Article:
The first noble truth is - Life is suffering. Does it mean Buddha was preaching pessimism and telling every one life is not worth living because it is full of suffering?!? In my experience - nope - that is not what he was saying at all. What he is asking us to do is to analyze what is the so called happiness after which we run so vehemently? We chase happiness so fervently without ever stopping and thinking about its definition and characteristics.
We think of suffering as mental, physical, emotional or financial suffering - times when we are crying out of pain. Other times are either happy times because our ego is getting what it needs to feel good or they are neutral times - times when we don' care. And to us - life is a mixture of these three kinds of experience. However, the suffering when we are crying out of pain is the extreme form of suffering, one we cannot avoid. We endure the unhappy and sad times in hopes that good times will come again and that is what keeps us going.
Now, lets see what Buddha said about suffering --
"Birth is suffering, ageing is suffering, decay is suffering, death is suffering, sorrow, lamentation, pain, sadness, and discontent are suffering, being joined with any disliked is suffering, being separated from any liked is suffering, not getting what one wants is suffering, & getting what one not wants is suffering.." (http://what-buddha-said.net/drops/II/The_1st_Noble_Truth_on_Suffering.htm)
Lets analyze this a bit - see the pattern - anything we "don't" want is suffering. This is also the reason why your suffering is different from my suffering because our wants are different. It is not just anything we don't want, it is also the feeling that comes when we want something, get it and then we are bored of it!!! Now, we want something else. In effect, the happiness that you get by getting something leads to suffering again because either eventually you get bored of it or the thing gets destroyed for one or the other reason. This constant dissatisfaction is what is suffering. It is a subtle form of suffering, not so extreme and obvious which will make us cry, but it is always there, pricking like a thorn, like never quenching thirst - no matter how much water you drink.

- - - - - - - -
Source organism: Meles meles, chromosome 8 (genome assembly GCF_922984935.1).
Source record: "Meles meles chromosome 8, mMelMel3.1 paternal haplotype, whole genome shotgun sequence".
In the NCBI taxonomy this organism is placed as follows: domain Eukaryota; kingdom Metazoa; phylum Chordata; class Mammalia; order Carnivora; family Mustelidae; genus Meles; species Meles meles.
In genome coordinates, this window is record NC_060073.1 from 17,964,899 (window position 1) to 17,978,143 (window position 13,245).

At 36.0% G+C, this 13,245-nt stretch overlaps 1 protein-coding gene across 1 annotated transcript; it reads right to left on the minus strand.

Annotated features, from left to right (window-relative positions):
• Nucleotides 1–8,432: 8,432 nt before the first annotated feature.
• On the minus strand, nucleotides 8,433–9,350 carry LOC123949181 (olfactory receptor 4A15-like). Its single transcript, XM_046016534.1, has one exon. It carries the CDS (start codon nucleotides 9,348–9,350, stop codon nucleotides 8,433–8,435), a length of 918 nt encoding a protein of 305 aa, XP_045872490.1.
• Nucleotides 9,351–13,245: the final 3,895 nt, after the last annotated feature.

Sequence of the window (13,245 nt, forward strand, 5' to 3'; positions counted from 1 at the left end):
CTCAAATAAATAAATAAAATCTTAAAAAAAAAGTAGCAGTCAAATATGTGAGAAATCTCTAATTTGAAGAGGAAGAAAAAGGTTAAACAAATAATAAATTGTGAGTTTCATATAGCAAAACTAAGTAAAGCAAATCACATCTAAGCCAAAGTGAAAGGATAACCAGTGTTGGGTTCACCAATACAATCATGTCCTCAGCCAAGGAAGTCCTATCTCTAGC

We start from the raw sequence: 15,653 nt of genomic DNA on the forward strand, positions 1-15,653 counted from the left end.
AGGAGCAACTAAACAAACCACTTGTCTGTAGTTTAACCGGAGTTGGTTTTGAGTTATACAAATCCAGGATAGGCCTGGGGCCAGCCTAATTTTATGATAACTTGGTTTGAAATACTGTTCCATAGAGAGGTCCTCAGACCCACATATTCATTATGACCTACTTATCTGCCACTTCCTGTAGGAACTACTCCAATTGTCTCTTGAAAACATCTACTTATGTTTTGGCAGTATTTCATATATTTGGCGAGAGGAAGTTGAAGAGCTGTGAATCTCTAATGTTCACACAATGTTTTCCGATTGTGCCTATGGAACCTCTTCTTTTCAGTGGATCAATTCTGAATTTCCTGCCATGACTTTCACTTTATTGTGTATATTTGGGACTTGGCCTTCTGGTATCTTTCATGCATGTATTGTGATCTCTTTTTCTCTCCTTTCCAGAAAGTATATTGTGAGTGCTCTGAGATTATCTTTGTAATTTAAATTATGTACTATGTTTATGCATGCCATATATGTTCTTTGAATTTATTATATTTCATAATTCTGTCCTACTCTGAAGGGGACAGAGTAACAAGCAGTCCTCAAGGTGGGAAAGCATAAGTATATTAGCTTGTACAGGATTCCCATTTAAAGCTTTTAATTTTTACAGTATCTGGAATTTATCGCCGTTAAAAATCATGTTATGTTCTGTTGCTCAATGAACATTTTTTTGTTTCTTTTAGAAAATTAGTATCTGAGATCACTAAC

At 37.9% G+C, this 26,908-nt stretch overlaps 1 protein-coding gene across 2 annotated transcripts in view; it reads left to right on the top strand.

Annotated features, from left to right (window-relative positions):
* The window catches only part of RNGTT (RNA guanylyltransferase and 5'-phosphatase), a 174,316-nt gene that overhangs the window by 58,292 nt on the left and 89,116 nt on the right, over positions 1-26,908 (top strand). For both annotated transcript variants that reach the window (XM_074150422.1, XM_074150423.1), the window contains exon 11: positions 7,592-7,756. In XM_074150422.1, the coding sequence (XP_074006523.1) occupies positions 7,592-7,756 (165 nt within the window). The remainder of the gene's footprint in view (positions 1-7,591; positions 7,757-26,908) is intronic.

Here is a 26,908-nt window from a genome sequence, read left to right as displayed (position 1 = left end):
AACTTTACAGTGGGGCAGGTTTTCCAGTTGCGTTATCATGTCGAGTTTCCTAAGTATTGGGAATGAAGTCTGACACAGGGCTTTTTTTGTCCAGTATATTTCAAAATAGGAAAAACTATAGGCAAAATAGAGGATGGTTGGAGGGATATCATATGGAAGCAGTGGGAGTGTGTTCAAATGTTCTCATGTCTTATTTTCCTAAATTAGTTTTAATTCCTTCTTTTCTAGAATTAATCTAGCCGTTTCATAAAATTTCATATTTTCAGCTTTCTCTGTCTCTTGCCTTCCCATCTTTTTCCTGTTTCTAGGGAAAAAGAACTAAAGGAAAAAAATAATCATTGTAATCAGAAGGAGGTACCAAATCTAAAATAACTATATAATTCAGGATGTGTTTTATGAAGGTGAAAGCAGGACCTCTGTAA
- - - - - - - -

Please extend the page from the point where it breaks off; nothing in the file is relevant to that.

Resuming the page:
When you sit zazen, you become witness to this dissatisfaction. You see for the first time if suffering is driving you or you are driving it. You see how your happiness almost always depends on gaining something, achieving wealth, fame, power, recognition, approval from others etc. Sitting zazen does not give you any magic pill to convert suffering to happiness nor does it result into some kind of "high" that makes you immune to pain. What it does is that it gives you a tool to analyze your definition of happiness and suffering. Hopefully, sooner or later, your definition will change, chase will stop and it will bring peace and contentment which results in true happiness (as per my definition of happiness, yours might be different..:)). It allows you to see the futility of running after impermanent things and renounce both extremes - getting and loosing.